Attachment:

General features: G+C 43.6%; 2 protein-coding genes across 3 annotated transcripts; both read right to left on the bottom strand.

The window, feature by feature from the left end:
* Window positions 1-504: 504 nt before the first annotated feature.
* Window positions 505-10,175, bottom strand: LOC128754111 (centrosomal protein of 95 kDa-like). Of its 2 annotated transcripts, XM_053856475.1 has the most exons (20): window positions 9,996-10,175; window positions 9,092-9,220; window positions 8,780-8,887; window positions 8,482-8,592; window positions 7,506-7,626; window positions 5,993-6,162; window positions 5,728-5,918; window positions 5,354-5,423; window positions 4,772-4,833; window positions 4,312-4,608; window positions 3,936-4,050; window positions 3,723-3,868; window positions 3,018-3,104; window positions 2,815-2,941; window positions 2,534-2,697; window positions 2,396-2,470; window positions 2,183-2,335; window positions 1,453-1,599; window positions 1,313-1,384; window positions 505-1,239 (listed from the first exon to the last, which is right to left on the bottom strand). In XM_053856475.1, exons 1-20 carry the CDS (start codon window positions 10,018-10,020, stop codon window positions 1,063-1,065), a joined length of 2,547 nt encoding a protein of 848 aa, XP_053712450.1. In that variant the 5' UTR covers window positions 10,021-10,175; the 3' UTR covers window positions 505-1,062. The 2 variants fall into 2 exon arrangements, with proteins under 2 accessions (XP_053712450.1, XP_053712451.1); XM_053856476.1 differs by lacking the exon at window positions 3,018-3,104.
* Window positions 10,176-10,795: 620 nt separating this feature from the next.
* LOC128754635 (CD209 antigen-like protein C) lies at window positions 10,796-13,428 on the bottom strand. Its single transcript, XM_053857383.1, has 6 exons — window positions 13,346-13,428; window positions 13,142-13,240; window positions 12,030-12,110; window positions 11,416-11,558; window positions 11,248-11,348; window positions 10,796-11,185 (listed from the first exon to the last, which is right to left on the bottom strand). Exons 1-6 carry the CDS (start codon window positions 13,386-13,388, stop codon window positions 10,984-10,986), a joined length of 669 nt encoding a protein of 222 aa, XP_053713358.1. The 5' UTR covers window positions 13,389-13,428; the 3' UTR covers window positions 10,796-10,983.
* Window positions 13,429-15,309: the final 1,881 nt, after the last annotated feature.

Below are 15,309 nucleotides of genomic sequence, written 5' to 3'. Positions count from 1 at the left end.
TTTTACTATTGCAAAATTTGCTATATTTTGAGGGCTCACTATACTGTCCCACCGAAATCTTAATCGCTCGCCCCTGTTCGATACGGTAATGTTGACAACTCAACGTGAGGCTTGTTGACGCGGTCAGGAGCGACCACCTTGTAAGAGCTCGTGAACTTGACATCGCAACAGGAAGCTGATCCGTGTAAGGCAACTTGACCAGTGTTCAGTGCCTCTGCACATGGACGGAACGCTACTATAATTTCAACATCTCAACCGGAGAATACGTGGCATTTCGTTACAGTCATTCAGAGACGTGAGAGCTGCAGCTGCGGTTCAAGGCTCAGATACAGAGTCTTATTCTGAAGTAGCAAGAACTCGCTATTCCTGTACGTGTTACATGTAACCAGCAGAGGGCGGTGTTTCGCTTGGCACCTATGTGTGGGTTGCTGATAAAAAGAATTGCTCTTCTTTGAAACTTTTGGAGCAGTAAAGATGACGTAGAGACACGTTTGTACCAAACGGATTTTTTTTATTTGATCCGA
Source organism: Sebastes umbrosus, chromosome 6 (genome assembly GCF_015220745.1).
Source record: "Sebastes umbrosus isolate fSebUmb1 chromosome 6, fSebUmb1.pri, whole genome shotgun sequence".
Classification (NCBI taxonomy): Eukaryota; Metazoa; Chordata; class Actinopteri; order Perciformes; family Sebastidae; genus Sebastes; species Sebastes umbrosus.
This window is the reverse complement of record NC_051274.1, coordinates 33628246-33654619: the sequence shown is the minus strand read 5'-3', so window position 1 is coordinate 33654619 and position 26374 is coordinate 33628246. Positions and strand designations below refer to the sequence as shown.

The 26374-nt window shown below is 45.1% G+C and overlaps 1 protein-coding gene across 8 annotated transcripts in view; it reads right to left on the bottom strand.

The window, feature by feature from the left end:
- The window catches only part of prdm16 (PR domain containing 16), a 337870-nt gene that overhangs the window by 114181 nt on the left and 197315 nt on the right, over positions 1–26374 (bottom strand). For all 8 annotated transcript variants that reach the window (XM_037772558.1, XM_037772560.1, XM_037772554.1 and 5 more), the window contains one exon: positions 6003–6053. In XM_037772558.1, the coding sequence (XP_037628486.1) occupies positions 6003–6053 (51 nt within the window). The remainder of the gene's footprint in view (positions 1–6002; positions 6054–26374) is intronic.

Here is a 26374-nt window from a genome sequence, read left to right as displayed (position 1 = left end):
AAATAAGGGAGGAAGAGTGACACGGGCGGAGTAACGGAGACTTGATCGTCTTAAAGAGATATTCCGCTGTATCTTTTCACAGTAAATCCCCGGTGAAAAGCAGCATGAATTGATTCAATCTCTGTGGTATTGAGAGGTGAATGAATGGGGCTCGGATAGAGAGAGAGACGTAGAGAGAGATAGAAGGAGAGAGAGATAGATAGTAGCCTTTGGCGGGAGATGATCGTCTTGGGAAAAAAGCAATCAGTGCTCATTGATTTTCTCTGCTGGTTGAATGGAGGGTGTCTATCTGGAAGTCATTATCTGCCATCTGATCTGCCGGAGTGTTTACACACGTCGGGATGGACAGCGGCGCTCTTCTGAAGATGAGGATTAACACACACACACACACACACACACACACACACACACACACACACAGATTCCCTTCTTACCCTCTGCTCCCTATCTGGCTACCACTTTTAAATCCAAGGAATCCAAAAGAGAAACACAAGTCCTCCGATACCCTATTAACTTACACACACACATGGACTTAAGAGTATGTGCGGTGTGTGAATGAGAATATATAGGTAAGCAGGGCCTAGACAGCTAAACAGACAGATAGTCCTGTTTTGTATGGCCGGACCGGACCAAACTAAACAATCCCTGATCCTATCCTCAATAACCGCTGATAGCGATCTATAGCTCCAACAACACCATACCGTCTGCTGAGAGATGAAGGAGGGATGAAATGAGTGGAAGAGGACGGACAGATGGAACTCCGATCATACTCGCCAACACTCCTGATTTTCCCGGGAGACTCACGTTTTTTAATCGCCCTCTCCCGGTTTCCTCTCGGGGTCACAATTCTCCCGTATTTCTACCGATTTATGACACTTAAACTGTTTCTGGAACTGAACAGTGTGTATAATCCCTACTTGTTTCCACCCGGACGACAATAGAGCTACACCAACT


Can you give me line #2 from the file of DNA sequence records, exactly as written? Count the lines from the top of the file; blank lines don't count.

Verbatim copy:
The window, feature by feature from the left end: